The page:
Accessibility links

FEATURE: Suppressed demand – Unlocking climate finance for Africa

By Mr Phillip Gwage – one of the founders of the Least Developed Countries Environmental Centre in Uganda.

High levels of poverty and low levels of development characterise Least Developed Countries (LDCs) and a number African countries. The majority of people in these countries cannot meet their basic human needs – such as access to clean and safe water, adequate energy for cooking and lighting – due to a host of barriers including poor infrastructure and high technology costs. Although there is a high demand for these services this demand is largely unmet, leading to a situation commonly referred to as ‘suppressed demand’. Suppressed demand is when household demand for basic services is low because people cannot afford them or there is a constraint on access or infrastructure, and not because of absence of consumer interest.

Carbon markets and suppressed demand

Africa’s share of the carbon market has historically been low and carbon market mechanisms have not been used to fully promote sustainable development. By accounting for ‘suppressed demand’ in carbon markets, climate finance can be leveraged to fund cleaner development and enable the poor to benefit from carbon finance from the Clean Development Mechanism (CDM). Accounting for suppressed demand means the development of a common and transparent approach to setting baseline scenarios to reflect future increases in emissions in countries, and not merely historical emissions. In low-income countries suppressed demand is closely linked with poverty levels. Recognising suppressed demand and taking action to include it in baselines and monitoring methodologies will improve the opportunity for low-income countries to participate in implementing CDM.

Suppressed demand, as it relates to the CDM and crediting of projects and NAMAs in Non-Annex 1 countries, is of crucial importance to future international climate finance frameworks. Without an incentive structure for mitigation and emission avoidance actions in areas/regions/countries with low current emissions patterns, climate mitigation is made more difficult (some would argue impossible). Areas with low sources of current emissions will be excluded from international climate change mitigation funding through carbon finance, and NAMAs in particular, due to the low potential to reduce emissions of these regions. The suppressed demand approach recognises that as barriers such as poverty, infrastructure and the high unit costs of energy or technology are removed or reduced, emissions patterns will change. It is a way of reliably predicting, verifying and monitoring future emissions scenarios, which can be technology and methodology specific. This is not only fundamental to the viability of carbon projects in poor areas, but also to the equity and fairness of mitigation activities, and sector/country level plans for mitigation and avoided future emissions. This is particularly the case for LDCs, where historic emissions are low and significant growth in emissions is expected.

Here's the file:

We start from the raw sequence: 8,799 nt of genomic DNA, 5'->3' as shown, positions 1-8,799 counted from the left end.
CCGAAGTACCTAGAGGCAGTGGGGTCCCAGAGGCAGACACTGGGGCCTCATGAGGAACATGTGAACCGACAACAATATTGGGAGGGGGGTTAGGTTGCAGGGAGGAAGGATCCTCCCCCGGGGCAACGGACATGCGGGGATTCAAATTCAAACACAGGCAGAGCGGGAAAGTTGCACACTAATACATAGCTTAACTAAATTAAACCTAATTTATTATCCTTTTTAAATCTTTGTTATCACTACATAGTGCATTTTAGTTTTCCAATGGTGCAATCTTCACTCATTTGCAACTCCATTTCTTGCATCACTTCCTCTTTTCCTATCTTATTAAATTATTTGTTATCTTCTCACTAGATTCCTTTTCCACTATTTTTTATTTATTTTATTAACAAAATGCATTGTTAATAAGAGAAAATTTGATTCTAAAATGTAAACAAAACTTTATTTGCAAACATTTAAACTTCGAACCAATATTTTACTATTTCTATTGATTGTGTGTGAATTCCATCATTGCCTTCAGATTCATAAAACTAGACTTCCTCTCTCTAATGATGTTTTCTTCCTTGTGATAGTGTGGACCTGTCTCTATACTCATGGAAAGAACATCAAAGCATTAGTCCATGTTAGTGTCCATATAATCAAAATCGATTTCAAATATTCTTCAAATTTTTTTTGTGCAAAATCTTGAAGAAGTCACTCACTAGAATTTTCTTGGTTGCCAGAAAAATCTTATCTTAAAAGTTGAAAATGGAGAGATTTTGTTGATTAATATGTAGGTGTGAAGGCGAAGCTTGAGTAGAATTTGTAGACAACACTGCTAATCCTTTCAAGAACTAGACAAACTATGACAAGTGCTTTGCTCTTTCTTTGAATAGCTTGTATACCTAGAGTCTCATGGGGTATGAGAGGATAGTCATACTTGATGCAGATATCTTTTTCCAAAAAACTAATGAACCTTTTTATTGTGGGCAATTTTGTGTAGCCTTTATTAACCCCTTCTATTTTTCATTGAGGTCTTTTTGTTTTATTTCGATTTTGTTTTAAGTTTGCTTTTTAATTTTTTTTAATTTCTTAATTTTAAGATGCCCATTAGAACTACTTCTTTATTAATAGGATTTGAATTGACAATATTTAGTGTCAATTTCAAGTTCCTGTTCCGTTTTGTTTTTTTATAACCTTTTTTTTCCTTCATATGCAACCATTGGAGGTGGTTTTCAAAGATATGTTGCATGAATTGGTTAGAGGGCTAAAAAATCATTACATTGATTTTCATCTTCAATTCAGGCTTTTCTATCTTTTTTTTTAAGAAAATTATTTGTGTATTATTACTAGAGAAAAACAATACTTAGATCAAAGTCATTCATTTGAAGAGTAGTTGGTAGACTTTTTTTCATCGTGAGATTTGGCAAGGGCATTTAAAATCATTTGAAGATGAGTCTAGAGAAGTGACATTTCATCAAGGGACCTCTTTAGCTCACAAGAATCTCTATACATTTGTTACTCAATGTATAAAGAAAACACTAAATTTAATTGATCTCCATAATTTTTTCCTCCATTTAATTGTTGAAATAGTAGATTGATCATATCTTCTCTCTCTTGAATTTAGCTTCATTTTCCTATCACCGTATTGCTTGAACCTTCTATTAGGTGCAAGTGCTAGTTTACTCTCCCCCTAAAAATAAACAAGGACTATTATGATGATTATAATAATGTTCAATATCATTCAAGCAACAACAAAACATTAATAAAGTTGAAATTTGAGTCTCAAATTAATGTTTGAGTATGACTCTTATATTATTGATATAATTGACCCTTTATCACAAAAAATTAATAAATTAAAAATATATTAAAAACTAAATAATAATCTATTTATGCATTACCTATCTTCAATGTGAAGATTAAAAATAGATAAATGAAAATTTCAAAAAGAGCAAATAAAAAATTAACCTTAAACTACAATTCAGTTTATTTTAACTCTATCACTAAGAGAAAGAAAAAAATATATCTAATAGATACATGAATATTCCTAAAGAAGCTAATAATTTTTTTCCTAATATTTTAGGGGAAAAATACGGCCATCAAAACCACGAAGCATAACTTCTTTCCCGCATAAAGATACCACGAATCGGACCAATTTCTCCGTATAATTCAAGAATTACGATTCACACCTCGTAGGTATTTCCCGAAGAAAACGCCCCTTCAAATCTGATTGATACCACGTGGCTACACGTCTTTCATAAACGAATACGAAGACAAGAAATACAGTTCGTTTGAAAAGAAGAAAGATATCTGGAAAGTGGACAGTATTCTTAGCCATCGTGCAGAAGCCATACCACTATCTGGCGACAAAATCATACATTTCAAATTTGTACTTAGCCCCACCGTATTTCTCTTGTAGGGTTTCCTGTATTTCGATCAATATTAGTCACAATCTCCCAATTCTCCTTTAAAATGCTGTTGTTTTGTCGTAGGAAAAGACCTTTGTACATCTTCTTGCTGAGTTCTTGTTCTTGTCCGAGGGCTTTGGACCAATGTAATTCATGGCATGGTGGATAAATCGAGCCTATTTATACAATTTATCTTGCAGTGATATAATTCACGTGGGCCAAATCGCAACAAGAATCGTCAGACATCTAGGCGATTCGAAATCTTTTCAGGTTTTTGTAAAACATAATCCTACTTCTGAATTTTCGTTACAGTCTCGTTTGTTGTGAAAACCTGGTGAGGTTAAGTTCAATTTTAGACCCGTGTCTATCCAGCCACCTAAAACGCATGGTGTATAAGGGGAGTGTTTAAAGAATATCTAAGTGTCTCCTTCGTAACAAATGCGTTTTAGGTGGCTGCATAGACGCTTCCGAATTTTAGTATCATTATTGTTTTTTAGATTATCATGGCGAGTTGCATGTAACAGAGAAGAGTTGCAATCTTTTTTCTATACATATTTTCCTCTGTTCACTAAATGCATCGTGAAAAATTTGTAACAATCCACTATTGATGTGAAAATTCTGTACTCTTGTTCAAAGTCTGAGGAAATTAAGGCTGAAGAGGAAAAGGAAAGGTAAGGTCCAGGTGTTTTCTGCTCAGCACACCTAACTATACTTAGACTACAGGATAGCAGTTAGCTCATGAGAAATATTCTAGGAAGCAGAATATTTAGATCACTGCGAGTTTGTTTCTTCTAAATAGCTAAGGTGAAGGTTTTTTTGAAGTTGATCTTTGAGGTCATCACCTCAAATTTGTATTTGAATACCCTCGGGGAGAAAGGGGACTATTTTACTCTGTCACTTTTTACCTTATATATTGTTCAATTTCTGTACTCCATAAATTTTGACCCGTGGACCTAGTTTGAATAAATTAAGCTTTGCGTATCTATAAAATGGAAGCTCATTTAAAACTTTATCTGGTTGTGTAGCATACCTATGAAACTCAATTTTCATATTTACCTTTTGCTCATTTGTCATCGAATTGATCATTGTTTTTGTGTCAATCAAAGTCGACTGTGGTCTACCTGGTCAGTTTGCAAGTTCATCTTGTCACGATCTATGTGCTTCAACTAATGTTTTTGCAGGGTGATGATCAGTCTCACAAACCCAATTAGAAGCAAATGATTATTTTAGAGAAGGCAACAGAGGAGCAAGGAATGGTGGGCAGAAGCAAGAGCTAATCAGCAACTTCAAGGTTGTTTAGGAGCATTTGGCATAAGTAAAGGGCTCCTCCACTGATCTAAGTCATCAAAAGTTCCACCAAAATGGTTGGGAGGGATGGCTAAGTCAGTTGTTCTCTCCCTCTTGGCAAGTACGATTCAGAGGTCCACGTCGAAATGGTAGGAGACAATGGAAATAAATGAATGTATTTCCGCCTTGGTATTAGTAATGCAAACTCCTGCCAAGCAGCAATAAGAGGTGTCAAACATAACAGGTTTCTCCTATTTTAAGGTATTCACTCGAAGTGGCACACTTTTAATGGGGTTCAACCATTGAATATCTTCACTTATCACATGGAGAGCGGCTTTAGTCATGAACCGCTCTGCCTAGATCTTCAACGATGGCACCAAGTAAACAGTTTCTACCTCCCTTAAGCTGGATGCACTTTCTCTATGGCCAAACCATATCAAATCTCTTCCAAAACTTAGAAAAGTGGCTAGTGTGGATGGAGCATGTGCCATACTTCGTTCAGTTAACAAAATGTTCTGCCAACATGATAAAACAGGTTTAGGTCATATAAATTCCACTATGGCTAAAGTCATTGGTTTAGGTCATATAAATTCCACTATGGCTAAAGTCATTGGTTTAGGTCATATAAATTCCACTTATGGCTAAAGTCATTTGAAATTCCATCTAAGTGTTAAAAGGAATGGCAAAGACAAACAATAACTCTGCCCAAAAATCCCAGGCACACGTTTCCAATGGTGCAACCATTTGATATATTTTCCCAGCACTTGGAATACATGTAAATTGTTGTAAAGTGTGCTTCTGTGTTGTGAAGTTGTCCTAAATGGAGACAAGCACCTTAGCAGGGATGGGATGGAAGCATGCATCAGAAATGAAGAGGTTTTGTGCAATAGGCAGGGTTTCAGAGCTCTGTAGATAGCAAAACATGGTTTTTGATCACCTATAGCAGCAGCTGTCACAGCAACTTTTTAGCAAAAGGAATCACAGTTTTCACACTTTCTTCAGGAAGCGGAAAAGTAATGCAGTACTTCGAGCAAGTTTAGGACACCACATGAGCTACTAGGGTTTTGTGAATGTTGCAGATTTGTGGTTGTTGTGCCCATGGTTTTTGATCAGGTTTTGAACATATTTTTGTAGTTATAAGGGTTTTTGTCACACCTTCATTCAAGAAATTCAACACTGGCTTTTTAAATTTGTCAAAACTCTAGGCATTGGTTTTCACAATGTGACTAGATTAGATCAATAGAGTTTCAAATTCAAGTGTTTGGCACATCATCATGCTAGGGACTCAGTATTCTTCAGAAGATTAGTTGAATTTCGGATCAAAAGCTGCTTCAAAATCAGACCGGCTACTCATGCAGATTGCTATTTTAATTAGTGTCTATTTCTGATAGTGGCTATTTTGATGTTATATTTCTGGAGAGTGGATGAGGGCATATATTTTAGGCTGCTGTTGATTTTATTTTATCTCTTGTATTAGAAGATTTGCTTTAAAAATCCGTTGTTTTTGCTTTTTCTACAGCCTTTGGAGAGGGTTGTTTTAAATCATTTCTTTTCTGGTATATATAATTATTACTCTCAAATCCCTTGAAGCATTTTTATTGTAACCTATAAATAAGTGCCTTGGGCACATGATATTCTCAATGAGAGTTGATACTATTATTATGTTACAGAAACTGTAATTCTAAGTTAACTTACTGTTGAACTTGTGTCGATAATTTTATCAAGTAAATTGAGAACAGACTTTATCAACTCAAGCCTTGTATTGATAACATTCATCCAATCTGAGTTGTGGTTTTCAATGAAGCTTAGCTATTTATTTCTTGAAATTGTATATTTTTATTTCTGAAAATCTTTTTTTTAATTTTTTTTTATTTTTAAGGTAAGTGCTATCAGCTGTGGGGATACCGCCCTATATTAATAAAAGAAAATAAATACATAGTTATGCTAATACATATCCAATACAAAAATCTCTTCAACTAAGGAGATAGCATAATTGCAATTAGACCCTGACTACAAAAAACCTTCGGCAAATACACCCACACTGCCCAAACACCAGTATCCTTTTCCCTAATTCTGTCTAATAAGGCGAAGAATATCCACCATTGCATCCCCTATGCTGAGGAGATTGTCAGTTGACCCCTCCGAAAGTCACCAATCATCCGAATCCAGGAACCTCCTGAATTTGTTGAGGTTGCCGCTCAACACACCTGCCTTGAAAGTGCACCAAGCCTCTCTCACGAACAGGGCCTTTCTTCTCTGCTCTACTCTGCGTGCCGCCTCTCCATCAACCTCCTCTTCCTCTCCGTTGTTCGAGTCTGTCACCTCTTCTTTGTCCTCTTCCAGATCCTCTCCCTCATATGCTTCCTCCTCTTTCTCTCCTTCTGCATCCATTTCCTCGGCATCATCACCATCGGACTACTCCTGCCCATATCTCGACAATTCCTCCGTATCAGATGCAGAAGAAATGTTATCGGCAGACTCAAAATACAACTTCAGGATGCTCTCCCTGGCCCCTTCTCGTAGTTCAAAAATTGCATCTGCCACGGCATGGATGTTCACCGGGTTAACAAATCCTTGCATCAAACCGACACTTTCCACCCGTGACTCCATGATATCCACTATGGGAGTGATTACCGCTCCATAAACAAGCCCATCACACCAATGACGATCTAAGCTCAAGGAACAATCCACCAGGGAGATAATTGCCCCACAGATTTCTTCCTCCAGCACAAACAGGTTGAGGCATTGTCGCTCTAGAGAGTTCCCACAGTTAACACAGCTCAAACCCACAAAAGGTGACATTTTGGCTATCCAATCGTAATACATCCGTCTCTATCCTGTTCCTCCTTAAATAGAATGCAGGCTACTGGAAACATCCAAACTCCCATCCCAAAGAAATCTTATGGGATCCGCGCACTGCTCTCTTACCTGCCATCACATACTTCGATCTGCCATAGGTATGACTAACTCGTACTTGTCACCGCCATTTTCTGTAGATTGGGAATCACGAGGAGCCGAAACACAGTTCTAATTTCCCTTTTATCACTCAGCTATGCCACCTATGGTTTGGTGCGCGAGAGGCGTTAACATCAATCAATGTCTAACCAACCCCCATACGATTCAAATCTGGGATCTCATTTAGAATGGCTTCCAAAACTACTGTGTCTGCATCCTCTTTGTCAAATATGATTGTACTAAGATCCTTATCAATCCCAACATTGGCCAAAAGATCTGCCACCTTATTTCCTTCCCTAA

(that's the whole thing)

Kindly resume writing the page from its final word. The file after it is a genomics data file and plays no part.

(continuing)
Suppressed demand at CoP-17

CDKN provided technical support to the Least Developed Countries (LDC) and African negotiators at CoP-17 through the Least Developed Countries Environmental Centre (LEC) based in Uganda to effectively negotiate the suppressed demand issue within the UNFCCC processes. The issue of suppressed demand, if taken up by decision makers and implemented by the UNFCCC, will ensure that climate financing is unlocked for climate compatible development specifically in Africa.

A technical paper and a policy paper on suppressed demand were used to create awareness of the issues at CoP-17. The LEC were successful in presenting suppressed demand to the Africa Group of Negotiators and the LDC Group during the Conference with overwhelming interest from both groups to enhance their understanding and promote activities on suppressed demand. The LDC Group was interested in embedding suppressed demand in CDM, as they realised that projects in their countries were not benefiting from this mechanism because current methodologies do not account for baselines – making LDC projects unattractive.

The textual proposal on suppressed demand prepared as part of this support was adopted as the LDC’s and Africa Group’s position on suppressed demand and submitted to the UNFCCC Secretariat. This textual proposal was included in the negotiating text of the CMP7.

Subsequent conversations with the LDC and African negotiators have indicated that they have understood the benefits of an interpretation of baselines that include suppressed demand and have been able to engage technically and politically on the issue of suppressed demand in the context of the CDM reform and the new market mechanism. The acceptance of suppressed demand as part of the reformed or new market mechanism is a potential deal maker in 2015, as it quantifies emissions reductions and has the potential to resolve in part inequities in international climate change governance.

Find out more

Project summary: Suppressed demand in Africa

Contact Shehnaaz Moosa:

The LEC team to CoP17 Durban comprised of Mr. Phillip Gwage, Prof. John B. Kaddu and Mr. Ben Lukwiya, and was supported by the LEC team in Kampala.

The image is courtesy of Kuyasa CDM Project and shows women installing solar water geysers on low-cost houses in Cape Town, South Africa.

We occasionally invite bloggers from around the world to provide their experiences and views. The views expressed here are those of the authors, and not necessarily those of CDKN.

, , , , , , , , ,

Comments are closed.